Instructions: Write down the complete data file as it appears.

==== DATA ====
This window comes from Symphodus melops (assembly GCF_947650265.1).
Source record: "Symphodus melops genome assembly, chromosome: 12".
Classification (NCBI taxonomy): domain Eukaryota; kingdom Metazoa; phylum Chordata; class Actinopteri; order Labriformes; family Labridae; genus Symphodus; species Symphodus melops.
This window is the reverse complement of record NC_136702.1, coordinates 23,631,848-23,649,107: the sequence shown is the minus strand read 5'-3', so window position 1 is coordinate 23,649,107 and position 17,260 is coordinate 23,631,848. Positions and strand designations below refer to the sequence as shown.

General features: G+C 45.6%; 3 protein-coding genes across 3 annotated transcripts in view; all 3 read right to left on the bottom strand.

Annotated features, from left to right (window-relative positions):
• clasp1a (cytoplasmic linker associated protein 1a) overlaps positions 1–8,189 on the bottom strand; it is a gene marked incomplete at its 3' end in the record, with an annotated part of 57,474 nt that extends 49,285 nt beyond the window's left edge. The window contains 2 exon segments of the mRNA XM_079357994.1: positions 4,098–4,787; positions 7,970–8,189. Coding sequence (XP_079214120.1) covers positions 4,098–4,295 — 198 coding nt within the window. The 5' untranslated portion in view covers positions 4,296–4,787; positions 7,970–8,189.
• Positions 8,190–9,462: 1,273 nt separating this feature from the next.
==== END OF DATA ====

This window comes from Symphodus melops (assembly GCF_947650265.1).
Source record: "Symphodus melops genome assembly, chromosome: 12".
Classification (NCBI taxonomy): domain Eukaryota; kingdom Metazoa; phylum Chordata; class Actinopteri; order Labriformes; family Labridae; genus Symphodus; species Symphodus melops.
This window is the reverse complement of record NC_136702.1, coordinates 23,631,848-23,649,107: the sequence shown is the minus strand read 5'-3', so window position 1 is coordinate 23,649,107 and position 17,260 is coordinate 23,631,848. Positions and strand designations below refer to the sequence as shown.

General features: G+C 45.6%; 3 protein-coding genes across 3 annotated transcripts in view; all 3 read right to left on the bottom strand.

Annotated features, from left to right (window-relative positions):
• clasp1a (cytoplasmic linker associated protein 1a) overlaps positions 1–8,189 on the bottom strand; it is a gene marked incomplete at its 3' end in the record, with an annotated part of 57,474 nt that extends 49,285 nt beyond the window's left edge. The window contains 2 exon segments of the mRNA XM_079357994.1: positions 4,098–4,787; positions 7,970–8,189. Coding sequence (XP_079214120.1) covers positions 4,098–4,295 — 198 coding nt within the window. The 5' untranslated portion in view covers positions 4,296–4,787; positions 7,970–8,189.
• Positions 8,190–9,462: 1,273 nt separating this feature from the next.